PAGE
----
The People Speak is a tracking poll, conducted at regular intervals throughout the year. Its purpose is to gather information from the region's citizens about their interests in, concerns about, and preferences for public policy. By gathering and reporting these citizens' perspectives, the partners hope to expand the public voice in policy matters affecting greater Milwaukee.

Highlights from the June 2010 poll of 386 residents of Milwaukee, Ozaukee, Washington, and Waukesha Counties include:

  • Average grades for the region's transportation infrastructure. Local roads garner a C- and freeways a C+. Local bus service and main thoroughfares each earn a C-, as well.

  • Overall, respondents see traffic congestion as a moderate to severe problem, but do not feel it has been increasing over the past decade. Still, there is majority support for increasing the capacity of the I-94 East-West freeway.

  • Declining support since September 2009 for commuter rail and for high speed rail to Madison.

  • Support for a downtown Milwaukee streetcar system is strongest among Milwaukee County residents, although about a third of respondents overall say they would regularly use a streetcar to get around downtown Milwaukee.

  • Over half of respondents say they would support a $0.01 per-gallon increase in the gas tax to fund transportation improvements. This funding option is more popular than toll roads or increases in the vehicle registration fee. With respect to funding the Milwaukee County Transit System in particular, most agree that a half-cent sales tax is the "best option."
For the Research Brief and full results, please go to the poll's website.

Wednesday, June 2, 2010

When the going gets tough...

"When the going gets tough" is the theme of this year's Salute to Local Government, an event held annually by the Public Policy Forum since 1992 to recognize outstanding and innovative government performance in southeast Wisconsin.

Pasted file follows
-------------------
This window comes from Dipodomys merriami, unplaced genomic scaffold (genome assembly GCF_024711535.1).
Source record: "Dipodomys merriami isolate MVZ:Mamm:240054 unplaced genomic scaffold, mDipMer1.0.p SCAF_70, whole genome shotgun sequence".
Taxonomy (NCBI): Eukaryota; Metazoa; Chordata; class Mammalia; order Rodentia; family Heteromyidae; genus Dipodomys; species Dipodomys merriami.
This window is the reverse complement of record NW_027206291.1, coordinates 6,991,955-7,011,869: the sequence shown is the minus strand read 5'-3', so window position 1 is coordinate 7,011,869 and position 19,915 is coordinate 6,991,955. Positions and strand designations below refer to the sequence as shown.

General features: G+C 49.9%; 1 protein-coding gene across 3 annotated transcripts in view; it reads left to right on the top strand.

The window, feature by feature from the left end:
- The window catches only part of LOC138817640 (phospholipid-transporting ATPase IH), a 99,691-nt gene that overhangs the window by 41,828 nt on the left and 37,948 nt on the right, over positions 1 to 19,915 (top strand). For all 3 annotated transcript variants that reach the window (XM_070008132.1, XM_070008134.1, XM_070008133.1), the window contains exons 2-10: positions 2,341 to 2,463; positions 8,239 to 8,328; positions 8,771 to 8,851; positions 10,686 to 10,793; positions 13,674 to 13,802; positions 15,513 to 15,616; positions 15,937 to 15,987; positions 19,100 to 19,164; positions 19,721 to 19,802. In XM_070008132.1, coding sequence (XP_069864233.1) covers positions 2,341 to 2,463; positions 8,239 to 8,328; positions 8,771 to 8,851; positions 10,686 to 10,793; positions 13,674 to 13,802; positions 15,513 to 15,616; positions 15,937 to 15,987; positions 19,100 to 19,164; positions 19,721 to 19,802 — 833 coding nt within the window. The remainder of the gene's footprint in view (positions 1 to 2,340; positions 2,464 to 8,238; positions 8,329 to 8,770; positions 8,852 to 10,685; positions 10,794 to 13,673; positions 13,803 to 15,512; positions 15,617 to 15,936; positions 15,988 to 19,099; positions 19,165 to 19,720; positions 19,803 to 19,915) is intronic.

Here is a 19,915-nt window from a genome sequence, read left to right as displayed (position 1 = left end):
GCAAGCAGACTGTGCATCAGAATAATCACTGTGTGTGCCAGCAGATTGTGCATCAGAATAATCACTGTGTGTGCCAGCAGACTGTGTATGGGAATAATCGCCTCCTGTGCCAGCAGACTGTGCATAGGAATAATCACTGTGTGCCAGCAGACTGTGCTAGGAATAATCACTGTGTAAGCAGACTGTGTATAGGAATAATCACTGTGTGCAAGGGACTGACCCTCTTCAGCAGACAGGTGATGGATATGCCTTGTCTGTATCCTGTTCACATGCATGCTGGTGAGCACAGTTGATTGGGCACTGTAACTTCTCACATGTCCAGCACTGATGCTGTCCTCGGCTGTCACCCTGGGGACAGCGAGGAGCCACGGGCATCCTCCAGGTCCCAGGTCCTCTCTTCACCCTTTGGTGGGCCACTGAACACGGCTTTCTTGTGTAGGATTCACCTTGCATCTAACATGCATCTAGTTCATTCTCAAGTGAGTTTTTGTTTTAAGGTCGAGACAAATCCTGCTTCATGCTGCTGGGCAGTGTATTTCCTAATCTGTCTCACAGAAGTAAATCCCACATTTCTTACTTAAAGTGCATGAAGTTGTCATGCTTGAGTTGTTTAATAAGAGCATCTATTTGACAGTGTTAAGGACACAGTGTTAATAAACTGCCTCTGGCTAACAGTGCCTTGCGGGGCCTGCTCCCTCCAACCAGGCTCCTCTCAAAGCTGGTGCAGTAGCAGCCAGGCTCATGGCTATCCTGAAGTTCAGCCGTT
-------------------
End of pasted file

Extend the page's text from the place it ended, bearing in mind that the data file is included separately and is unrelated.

This year's theme recognizes that as bad as the historic economic downturn has been for all sectors of our economy, the local government sector has been among the hardest hit. Indeed, plunging property values and sales tax revenues, coupled with growing demand for a variety of local government services, have created severe challenges for even the most property-rich and prudently managed local governments. Those that have weathered the storm - and perhaps emerged even stronger from their innovative efforts - certainly are worthy of recognition this year.

The 2010 award winners - described in this media release - represent a diverse group of governments, programs and individuals throughout the region. Government honorees, for example, include our biggest city, two villages and a special authority, while honored programs encompass functions ranging from watershed management to a library to a zoo. The individual award winners, meanwhile, come from the region's second-smallest county, a small city and a consolidated fire department.

So what's the overall takeaway from this year's slate of winners? Perhaps it's that examples of good government permeate all levels of government in our region, as well as a wide variety of programs that ordinary citizens may not realize are linked to the public sector or even think about as being managed in creative and effective ways.

That's not to say that examples of wasteful and ineffective government don't exist, but it is to say that such examples - while constantly and justifiably in the news - cannot be allowed to overshadow the good work being performed by thousands of local government and school district professionals in our region every day.

This year's Salute will take place on June 17 at the Italian Conference Center - to find out more and sign up, click here.